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'It's all about protecting each other' - shoppers embrace masks

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Bernadette and Eddie Sheehan were masked up

Bernadette and Eddie Sheehan were masked up

Bernadette and Eddie Sheehan were masked up

Fogged-up glasses, an itchy face and a chronically sweaty nose - conscientious shoppers overwhelmingly accepted the minor annoyances of wearing a face mask for the greater good.

As masks became mandatory in shops and shopping centres, adults and youngsters alike rallied to help protect each other from the ongoing Covid-19 pandemic.

At Merchants Quay Shopping Centre in Cork, those who wore masks said they were willing to put up with the annoyances, both for their own protection and for the public good.

Ger Sheehan, from Carrigaline, was out shopping with his daughter, Libby (2), and said their use of face masks was now automatic.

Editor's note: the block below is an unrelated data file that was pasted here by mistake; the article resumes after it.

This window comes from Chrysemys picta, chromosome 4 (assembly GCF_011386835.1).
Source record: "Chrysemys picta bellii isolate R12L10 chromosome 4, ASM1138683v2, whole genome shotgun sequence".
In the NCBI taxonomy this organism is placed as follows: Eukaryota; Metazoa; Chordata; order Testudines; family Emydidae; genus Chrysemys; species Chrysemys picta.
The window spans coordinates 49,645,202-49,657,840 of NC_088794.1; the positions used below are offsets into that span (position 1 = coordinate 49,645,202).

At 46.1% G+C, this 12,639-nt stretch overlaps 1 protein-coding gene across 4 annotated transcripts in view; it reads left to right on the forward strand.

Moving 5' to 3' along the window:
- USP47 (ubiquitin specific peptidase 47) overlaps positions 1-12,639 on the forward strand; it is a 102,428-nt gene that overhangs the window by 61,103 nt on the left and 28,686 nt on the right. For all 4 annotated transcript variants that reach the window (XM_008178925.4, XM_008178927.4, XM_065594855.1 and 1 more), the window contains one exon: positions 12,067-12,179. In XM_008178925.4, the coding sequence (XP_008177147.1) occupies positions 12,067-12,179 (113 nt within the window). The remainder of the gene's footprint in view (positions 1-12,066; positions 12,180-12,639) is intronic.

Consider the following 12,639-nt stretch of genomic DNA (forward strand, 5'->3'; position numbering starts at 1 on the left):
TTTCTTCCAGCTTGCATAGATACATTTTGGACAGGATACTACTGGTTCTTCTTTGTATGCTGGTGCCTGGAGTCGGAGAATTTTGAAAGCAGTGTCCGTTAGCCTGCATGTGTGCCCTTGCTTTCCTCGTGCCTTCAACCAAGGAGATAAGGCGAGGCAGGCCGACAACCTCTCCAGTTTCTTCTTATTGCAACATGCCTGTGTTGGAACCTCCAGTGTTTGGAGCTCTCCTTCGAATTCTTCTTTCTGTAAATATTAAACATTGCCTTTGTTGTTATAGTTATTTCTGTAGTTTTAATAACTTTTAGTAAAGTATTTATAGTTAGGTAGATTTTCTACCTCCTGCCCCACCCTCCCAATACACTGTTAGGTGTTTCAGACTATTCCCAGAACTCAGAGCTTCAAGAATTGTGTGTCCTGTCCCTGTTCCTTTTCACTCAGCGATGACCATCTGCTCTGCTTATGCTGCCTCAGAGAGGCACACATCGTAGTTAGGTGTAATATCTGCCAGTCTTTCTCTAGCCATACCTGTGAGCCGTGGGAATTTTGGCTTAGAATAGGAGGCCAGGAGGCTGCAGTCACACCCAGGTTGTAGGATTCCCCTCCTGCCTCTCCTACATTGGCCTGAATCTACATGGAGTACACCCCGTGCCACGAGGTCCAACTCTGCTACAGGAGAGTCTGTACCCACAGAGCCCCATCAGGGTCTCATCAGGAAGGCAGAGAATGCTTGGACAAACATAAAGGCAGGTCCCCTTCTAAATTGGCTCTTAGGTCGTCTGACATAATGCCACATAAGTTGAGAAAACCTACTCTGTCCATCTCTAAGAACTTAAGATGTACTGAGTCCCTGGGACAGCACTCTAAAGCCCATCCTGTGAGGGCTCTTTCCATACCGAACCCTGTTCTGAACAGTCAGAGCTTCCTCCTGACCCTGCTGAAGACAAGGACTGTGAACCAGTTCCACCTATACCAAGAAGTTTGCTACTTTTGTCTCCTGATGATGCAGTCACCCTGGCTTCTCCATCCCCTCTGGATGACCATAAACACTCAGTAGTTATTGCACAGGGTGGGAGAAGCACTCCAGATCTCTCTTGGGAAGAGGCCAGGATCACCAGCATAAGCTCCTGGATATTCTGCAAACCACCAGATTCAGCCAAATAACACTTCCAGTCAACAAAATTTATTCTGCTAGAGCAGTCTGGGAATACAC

"It can be a little awkward, but it's ok. We managed fine with them. It's all about protecting each other."

Challenge

John Laffan, from Ballyphehane, said the mandatory mask ruling for shops and shopping centres was not a major challenge for people already relying on public transport.

"I've had to use a mask for weeks just to get on the bus. To be honest, I find it very annoying - I don't like it. I use an inhaler, so there are times I find it difficult to breathe when I'm wearing the mask, but you have to wear it," he said.

A group of 17-year-old shoppers also dispelled the notion that mask compliance was only for the middle-aged and elderly.

They all proudly displayed their masks as they did a bit of shopping on St Patrick's Street.

"You don't shop as long as you might have just a few months ago," one said.

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Ger Sheehan, with daughter Libby, unmasked for photo

Ger Sheehan, with daughter Libby, unmasked for photo

Ger Sheehan, with daughter Libby, unmasked for photo

"There's also no socialising at all - people keep to themselves, do their own shopping and leave."

For Eddie and Bernadette Sheehan, from Fairhill, wearing a mask in shops is simply a visible sign of how the pandemic has changed everyday life in Ireland.